Over two decades into the trade agreement with Bangladesh, the number of items exported by Nepal has been decreasing over the years. According to data with the Mechi Customs Office, so far, Nepal exported products worth over Rs 36 billion to Bangladesh, and imported more than Rs 81 billion worth of goods. Over recent past years, trade deficit with Bangladesh had increased. Trade deficit stood at Rs 28 billion in the past five fiscal years, according to data. In the past remaining 20 years, trade deficit was only Rs 17 billion.

Lentils have dominated exporting items lately, said Purna Prasad Lamsal, the information officer for the Customs Office, Kakadbhitta. Raw materials, ready-made products, gingers and medicinal herbs have been mostly exported. Mostly imported items from Bangladesh are jute and products made from jute, oil cake, clothing, fruits juice, cosmetic products and chocolates, he said. The government of Nepal has set up the Nepal Transit and Warehousing Company Limited in Kakadbhitta for facilitating trade with Bangladesh.

The Company has deployed employees up to the Fulbari transit, 54 km away from Kakadbhitta to facilitate imports and exports of goods, said Roman Kumar Shrestha, the Company’s Kakadbhitta branch office. “When exports are made, our employees have reached up to Bangladesh along with the consignments. Similarly, they reach up to the Fulbari and Banglabandha transits to do the documentation to safely import products from Bangladesh,” he said. A well-equipped dry port has been established in Kakadbhitta in a bid to expand trade with Bangladesh.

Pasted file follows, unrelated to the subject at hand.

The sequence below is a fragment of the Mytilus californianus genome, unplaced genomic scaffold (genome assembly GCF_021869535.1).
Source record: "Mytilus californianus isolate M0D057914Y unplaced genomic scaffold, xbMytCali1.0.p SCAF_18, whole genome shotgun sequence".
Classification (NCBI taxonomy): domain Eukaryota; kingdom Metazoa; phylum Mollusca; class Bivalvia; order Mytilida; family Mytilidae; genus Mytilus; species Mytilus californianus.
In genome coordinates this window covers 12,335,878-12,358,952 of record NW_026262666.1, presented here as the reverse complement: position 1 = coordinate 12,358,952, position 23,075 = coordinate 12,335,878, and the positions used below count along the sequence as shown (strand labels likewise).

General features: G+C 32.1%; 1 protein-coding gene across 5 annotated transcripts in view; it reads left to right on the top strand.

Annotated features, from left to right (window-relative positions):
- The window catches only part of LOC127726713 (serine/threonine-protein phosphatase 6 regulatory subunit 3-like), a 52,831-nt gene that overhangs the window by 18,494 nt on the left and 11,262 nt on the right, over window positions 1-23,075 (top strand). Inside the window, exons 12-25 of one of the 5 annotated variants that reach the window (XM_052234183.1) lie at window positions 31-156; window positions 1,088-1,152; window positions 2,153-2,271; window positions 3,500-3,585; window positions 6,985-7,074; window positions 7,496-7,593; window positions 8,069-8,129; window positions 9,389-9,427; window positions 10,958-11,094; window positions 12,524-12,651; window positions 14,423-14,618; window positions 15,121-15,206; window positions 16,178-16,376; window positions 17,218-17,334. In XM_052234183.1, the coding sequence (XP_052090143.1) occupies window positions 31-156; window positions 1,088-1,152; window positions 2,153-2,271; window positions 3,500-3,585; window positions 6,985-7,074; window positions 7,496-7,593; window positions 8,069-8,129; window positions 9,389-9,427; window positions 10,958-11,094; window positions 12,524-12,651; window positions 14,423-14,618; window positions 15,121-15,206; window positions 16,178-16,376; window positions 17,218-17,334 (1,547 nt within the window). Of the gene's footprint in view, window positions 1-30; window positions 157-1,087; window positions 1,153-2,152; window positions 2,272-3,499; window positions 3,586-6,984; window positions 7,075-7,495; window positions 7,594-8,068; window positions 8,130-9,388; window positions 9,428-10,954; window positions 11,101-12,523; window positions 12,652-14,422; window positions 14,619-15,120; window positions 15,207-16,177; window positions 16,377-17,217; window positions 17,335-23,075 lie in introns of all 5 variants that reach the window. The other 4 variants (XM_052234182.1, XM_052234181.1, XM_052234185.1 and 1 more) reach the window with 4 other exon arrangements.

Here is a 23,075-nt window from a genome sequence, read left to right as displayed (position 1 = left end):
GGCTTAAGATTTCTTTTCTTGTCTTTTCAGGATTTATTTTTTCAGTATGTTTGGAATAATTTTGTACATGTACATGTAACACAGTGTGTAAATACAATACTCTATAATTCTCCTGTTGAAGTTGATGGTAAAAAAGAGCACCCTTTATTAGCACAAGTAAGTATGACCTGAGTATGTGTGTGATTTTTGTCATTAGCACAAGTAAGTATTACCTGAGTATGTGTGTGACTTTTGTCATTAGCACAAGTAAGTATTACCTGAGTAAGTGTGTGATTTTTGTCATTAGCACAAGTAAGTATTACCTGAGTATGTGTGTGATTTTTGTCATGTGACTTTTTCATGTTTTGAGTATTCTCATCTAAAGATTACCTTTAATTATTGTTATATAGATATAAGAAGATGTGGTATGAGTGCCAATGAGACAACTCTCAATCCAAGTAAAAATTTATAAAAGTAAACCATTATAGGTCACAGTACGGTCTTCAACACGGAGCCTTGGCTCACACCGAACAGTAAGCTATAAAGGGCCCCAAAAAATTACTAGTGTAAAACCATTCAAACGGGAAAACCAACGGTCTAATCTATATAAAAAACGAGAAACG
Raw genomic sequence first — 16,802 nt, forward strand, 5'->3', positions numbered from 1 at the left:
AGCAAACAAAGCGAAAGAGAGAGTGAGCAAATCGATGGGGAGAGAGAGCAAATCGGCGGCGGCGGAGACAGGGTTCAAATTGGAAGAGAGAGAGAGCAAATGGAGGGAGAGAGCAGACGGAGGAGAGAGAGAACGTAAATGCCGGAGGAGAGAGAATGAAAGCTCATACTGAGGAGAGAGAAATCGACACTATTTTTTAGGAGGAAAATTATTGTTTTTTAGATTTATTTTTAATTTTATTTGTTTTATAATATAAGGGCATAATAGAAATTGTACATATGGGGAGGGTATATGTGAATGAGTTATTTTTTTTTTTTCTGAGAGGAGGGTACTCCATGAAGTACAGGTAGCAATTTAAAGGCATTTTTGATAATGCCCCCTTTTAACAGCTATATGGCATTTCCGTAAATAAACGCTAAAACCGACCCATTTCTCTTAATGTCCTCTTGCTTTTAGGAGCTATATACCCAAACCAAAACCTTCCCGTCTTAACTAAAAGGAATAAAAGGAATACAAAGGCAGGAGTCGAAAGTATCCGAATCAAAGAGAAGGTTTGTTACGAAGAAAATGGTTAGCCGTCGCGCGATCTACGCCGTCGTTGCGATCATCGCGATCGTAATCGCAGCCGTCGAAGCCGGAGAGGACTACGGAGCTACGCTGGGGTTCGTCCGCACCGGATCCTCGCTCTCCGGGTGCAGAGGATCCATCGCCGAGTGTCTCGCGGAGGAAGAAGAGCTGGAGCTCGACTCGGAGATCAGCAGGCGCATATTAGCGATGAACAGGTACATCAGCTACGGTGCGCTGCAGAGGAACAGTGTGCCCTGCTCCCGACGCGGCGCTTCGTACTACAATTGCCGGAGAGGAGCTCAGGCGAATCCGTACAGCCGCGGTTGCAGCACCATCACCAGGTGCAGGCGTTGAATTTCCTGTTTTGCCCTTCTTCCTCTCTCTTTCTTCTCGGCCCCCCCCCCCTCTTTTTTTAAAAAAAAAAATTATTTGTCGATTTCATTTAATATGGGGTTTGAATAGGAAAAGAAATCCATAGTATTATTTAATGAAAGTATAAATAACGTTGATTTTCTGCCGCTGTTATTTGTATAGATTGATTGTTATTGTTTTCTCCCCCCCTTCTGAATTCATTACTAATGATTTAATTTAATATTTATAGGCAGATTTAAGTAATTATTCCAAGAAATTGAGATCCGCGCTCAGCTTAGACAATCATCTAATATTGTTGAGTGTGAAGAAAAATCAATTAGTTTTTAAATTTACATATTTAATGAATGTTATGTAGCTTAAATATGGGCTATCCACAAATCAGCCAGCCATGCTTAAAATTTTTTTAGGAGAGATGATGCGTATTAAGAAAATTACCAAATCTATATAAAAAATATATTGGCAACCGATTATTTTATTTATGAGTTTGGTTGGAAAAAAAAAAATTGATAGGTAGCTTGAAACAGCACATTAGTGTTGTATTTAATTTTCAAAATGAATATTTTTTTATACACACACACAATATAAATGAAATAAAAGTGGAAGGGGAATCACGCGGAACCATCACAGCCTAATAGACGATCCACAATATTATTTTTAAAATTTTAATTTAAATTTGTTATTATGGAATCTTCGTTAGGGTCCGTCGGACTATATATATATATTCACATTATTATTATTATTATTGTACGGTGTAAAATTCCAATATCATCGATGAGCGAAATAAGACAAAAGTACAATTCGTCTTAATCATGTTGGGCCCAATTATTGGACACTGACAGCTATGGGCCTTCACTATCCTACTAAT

The Trans Nepal Freight Services Private Limited is commissioned to look after the affairs of the port. In the first place, the Nepal Intermodal Transport Development Board under the Ministry of Industry, Commerce and Supplies looked after the dry port. Later, the Company was handed its managerial responsibility some years ago as per an agreement. In the past, cargo trucks in a large number from Bangladesh would ply the route, but the number has declined recently, said Rajesh Tiwari, the Company’s branch manager.

The Company has charged cargo trucks for parking on the premises of the dry port. The Company has got the port on rent for five years at over Rs 132 million. The Board has been assigned to take care of consignments, cargo vehicles and godowns on the premises of the Customs, said Ambika Subedi, the Board office chief, Kakadbhitta. Lately, both Bangladesh has shown its interest in purchasing electric power from Nepal. For this, the Nepal Electricity Authority and Bangladesh Power Development Board as per the understanding reached at the secretary-level Joint Steering Committee formed to cooperate energy trade between Nepal and Bangladesh decided to request India for a trilateral energy sales and purchase agreement through the Baharampur-Bheramara cross-border power transmission link.

The fifth meeting of the joint-secretary level Joint Working Group and secretary-level Joint Steering Committee meetings is scheduled for May 15-16 in Bangladesh. The meeting is expected to discuss the reaching of trilateral cooperation involving Nepal, Bangladesh and India for facilitating power trade between Nepal and Bangladesh. Electric power trade with Bangladesh is expected not only to balance trade, but add new dimension for Nepal in the international trade. For balancing trade with Bangladesh, Nepal should add exporting items, and demand with Bangladesh for customs exemption, said Jain.

“Our trade with Bangladesh will get a pace by getting customs exemption on agricultural and industrial products produced in Nepal.”